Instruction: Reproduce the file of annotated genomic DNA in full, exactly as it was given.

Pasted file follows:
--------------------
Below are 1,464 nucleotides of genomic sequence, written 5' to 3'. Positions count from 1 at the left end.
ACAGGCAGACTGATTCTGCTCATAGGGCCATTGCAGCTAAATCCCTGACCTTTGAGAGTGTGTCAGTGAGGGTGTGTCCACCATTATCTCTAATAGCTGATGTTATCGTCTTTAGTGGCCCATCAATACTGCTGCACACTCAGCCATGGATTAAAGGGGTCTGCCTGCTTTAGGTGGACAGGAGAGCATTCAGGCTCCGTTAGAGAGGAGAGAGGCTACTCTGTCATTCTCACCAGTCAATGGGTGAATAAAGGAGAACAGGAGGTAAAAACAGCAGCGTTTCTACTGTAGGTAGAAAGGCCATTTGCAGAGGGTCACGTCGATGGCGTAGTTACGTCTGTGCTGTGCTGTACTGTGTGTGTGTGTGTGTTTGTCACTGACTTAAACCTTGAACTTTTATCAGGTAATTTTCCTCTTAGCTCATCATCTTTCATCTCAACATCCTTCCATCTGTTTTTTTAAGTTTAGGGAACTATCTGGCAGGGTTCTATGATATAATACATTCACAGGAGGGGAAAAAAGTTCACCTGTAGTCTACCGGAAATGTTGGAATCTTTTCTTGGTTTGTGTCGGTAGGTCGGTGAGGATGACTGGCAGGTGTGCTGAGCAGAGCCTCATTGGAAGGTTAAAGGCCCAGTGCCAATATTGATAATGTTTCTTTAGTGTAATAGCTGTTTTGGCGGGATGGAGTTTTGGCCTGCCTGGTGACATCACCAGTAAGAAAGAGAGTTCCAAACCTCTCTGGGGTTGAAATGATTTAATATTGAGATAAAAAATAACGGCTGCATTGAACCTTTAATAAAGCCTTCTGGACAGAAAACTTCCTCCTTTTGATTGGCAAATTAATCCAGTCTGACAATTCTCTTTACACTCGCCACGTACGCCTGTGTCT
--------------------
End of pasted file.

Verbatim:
Below are 1,464 nucleotides of genomic sequence, written 5' to 3'. Positions count from 1 at the left end.
ACAGGCAGACTGATTCTGCTCATAGGGCCATTGCAGCTAAATCCCTGACCTTTGAGAGTGTGTCAGTGAGGGTGTGTCCACCATTATCTCTAATAGCTGATGTTATCGTCTTTAGTGGCCCATCAATACTGCTGCACACTCAGCCATGGATTAAAGGGGTCTGCCTGCTTTAGGTGGACAGGAGAGCATTCAGGCTCCGTTAGAGAGGAGAGAGGCTACTCTGTCATTCTCACCAGTCAATGGGTGAATAAAGGAGAACAGGAGGTAAAAACAGCAGCGTTTCTACTGTAGGTAGAAAGGCCATTTGCAGAGGGTCACGTCGATGGCGTAGTTACGTCTGTGCTGTGCTGTACTGTGTGTGTGTGTGTGTTTGTCACTGACTTAAACCTTGAACTTTTATCAGGTAATTTTCCTCTTAGCTCATCATCTTTCATCTCAACATCCTTCCATCTGTTTTTTTAAGTTTAGGGAACTATCTGGCAGGGTTCTATGATATAATACATTCACAGGAGGGGAAAAAAGTTCACCTGTAGTCTACCGGAAATGTTGGAATCTTTTCTTGGTTTGTGTCGGTAGGTCGGTGAGGATGACTGGCAGGTGTGCTGAGCAGAGCCTCATTGGAAGGTTAAAGGCCCAGTGCCAATATTGATAATGTTTCTTTAGTGTAATAGCTGTTTTGGCGGGATGGAGTTTTGGCCTGCCTGGTGACATCACCAGTAAGAAAGAGAGTTCCAAACCTCTCTGGGGTTGAAATGATTTAATATTGAGATAAAAAATAACGGCTGCATTGAACCTTTAATAAAGCCTTCTGGACAGAAAACTTCCTCCTTTTGATTGGCAAATTAATCCAGTCTGACAATTCTCTTTACACTCGCCACGTACGCCTGTGTCT